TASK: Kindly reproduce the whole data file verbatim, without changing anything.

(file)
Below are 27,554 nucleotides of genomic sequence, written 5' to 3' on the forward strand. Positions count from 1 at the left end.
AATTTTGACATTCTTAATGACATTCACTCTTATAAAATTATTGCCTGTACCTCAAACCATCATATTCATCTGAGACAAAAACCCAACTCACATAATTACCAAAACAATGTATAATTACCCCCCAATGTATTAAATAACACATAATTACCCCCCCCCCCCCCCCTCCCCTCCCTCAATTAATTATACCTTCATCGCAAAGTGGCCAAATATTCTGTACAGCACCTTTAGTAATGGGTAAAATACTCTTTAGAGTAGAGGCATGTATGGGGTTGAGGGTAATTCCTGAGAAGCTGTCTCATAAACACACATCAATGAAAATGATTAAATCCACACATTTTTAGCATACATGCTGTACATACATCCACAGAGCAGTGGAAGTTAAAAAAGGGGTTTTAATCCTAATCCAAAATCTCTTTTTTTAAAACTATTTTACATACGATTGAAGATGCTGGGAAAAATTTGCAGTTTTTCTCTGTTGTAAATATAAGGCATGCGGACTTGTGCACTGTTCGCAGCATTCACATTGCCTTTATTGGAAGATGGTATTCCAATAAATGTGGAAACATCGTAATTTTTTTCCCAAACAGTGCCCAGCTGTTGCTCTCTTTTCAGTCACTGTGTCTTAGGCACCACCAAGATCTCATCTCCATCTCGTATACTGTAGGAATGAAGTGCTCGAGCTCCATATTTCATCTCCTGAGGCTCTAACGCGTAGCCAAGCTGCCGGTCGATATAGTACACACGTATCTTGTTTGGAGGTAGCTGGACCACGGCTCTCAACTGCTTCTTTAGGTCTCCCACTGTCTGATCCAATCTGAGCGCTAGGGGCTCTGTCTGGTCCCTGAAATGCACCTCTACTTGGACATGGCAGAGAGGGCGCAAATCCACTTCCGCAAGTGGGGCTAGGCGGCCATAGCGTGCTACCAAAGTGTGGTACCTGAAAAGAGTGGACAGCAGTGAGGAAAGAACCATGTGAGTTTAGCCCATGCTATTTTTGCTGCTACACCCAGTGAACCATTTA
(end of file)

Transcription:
Below are 27,554 nucleotides of genomic sequence, written 5' to 3' on the forward strand. Positions count from 1 at the left end.
AATTTTGACATTCTTAATGACATTCACTCTTATAAAATTATTGCCTGTACCTCAAACCATCATATTCATCTGAGACAAAAACCCAACTCACATAATTACCAAAACAATGTATAATTACCCCCCAATGTATTAAATAACACATAATTACCCCCCCCCCCCCCCCTCCCCTCCCTCAATTAATTATACCTTCATCGCAAAGTGGCCAAATATTCTGTACAGCACCTTTAGTAATGGGTAAAATACTCTTTAGAGTAGAGGCATGTATGGGGTTGAGGGTAATTCCTGAGAAGCTGTCTCATAAACACACATCAATGAAAATGATTAAATCCACACATTTTTAGCATACATGCTGTACATACATCCACAGAGCAGTGGAAGTTAAAAAAGGGGTTTTAATCCTAATCCAAAATCTCTTTTTTTAAAACTATTTTACATACGATTGAAGATGCTGGGAAAAATTTGCAGTTTTTCTCTGTTGTAAATATAAGGCATGCGGACTTGTGCACTGTTCGCAGCATTCACATTGCCTTTATTGGAAGATGGTATTCCAATAAATGTGGAAACATCGTAATTTTTTTCCCAAACAGTGCCCAGCTGTTGCTCTCTTTTCAGTCACTGTGTCTTAGGCACCACCAAGATCTCATCTCCATCTCGTATACTGTAGGAATGAAGTGCTCGAGCTCCATATTTCATCTCCTGAGGCTCTAACGCGTAGCCAAGCTGCCGGTCGATATAGTACACACGTATCTTGTTTGGAGGTAGCTGGACCACGGCTCTCAACTGCTTCTTTAGGTCTCCCACTGTCTGATCCAATCTGAGCGCTAGGGGCTCTGTCTGGTCCCTGAAATGCACCTCTACTTGGACATGGCAGAGAGGGCGCAAATCCACTTCCGCAAGTGGGGCTAGGCGGCCATAGCGTGCTACCAAAGTGTGGTACCTGAAAAGAGTGGACAGCAGTGAGGAAAGAACCATGTGAGTTTAGCCCATGCTATTTTTGCTGCTACACCCAGTGAACCATTTA